How can a 3,000-year-old text speak to 21st-century leadership?
Let me tell you a story …
Many years ago, as I was working on my doctoral dissertation, I was exploring the last few words of the Torah and its final description of the great leader Moses. I realized the passage itself was actually an epithet – the final assessment of the life and leadership of Moses.
I noticed that the text had an apparent structure that revealed a divine evaluation for those who read it in Hebrew. Translated and restructured (and skipping over the underlying elements of Hebrew grammar and literary techniques in the text), the text of Deuteronomy 34:10-12 looks like this:
There has not arisen again, a prophet in Israel like Moses:
Whom the Lord knew face to face
in all the signs and wonders,
Whom the Lord sent
to do in the land of Egypt (to Pharaoh and all his servants and his land)
in all the mighty power, and
in all the great terror,
Who accomplished it (Moses)
in the sight of all Israel.
Do you see the three-part structure?
If we had more time and space, we could explore it in more detail, but let me highlight the core elements. According to this text, Moses was an unequalled leader because of three characteristics that defined his life and leadership:
- he was known by God,
- he was sent by God, and
- he accomplished what he was sent to do.
Simple but profound.
First, Moses’ leadership was defined and shaped by something (actually someone) bigger than himself. Moses knew that it was not all about him. His outward expression of leadership was simply the logical extension of his inward relationship with God.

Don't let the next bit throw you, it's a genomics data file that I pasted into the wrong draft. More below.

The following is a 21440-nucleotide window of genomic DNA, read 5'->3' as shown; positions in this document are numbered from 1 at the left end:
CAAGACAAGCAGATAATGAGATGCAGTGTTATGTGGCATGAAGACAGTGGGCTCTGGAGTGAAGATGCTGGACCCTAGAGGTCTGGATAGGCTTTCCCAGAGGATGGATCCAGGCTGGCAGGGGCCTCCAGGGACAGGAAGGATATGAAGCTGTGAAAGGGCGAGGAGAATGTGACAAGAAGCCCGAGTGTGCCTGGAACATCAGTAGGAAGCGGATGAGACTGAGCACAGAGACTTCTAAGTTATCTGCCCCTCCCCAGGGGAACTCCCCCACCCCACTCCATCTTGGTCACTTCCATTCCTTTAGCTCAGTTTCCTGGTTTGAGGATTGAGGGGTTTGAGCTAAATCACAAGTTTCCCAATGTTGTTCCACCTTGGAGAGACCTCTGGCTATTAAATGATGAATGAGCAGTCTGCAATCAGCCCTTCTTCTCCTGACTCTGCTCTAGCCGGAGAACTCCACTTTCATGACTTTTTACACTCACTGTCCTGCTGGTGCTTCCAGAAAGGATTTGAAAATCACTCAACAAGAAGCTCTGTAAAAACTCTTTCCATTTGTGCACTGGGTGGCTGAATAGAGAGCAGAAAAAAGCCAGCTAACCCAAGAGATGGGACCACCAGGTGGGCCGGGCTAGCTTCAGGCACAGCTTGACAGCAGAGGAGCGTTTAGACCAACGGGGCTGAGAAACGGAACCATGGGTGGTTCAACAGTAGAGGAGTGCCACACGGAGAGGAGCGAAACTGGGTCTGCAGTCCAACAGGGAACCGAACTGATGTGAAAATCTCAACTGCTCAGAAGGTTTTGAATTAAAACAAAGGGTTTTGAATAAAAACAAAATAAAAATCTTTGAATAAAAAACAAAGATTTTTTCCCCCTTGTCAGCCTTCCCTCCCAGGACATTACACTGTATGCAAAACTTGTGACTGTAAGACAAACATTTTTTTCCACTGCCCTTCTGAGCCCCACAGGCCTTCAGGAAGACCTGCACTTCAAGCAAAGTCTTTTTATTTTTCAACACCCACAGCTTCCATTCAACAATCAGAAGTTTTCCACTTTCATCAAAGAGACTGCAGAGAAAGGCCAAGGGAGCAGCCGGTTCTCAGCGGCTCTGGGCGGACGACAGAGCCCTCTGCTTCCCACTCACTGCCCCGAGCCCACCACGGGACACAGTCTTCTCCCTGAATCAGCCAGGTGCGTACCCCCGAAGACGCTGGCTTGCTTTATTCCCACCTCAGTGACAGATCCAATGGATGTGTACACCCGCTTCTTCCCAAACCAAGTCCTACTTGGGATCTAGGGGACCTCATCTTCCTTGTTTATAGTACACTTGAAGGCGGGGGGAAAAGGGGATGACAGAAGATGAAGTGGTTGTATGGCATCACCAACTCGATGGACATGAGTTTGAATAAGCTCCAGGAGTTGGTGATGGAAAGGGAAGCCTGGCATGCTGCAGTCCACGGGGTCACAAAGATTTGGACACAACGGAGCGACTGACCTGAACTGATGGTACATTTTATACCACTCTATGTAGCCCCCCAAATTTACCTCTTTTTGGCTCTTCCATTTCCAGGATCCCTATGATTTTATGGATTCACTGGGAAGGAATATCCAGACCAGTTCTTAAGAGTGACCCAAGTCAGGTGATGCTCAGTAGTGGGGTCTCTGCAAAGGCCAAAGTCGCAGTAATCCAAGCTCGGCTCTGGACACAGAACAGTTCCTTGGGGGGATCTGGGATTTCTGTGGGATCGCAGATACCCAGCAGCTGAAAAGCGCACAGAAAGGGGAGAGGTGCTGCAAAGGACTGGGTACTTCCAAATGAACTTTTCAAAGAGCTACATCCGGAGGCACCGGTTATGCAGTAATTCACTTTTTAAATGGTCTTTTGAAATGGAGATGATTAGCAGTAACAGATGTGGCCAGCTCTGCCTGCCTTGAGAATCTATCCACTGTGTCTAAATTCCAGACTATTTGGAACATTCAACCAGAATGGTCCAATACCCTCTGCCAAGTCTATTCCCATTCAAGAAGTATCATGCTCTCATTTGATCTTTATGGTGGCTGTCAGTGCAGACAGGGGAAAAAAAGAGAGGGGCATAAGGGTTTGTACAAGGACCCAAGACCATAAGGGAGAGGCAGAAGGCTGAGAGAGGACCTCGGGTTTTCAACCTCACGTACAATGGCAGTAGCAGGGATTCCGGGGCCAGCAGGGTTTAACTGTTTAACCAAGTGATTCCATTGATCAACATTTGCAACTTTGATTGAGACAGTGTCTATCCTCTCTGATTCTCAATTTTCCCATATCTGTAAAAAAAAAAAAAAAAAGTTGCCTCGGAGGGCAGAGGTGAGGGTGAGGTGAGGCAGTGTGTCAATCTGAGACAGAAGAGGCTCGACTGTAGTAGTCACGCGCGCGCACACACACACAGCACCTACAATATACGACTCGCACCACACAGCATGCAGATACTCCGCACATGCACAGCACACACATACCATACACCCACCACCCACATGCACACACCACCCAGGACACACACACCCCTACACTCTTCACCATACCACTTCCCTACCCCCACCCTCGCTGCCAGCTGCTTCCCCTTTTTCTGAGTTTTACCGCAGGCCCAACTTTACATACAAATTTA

Second, Moses had a mission, a purpose. Moses was a driven leader. His drivenness, though, was not just a Type A personality quirk, but rather, it too came out of something bigger than himself. Moses believed that his calling, his purpose, was something given to him and he couldn’t fight it (although he tried to at first!). Moses felt called to make a radical difference in the world around him.
Third, Moses accomplished his mission. Moses’ leadership was not defined by intentions, goals, plans, or ideas alone. Moses was a man of action. He followed through. He was relentless. He was not perfect, but he was not a quitter, even when the burden of leadership became almost unbearable.
What can we learn about leadership today from a leader like Moses?
- Is your core identity larger than just your abilities? Or are your life and leadership all about you? Do you think you are the most important person in the room or organization? Where does God factor into your leadership? Does God serve you, or do you serve God?
- Do you lead with a clear sense of purpose and calling? Do you know how to figure out your calling? Do you want to change the world?
- Are you a leader who is relentlessly focused on accomplishing your mission? Or are you easily distracted? Are you a leader with good intentions or a leader of action? Do you follow through?
Whew … that is a lot to think about, isn’t it?
I hope you read Moses’ story as described in the Bible and reflect on his life and leadership.
It has affected how I lead, and perhaps it might influence you as well.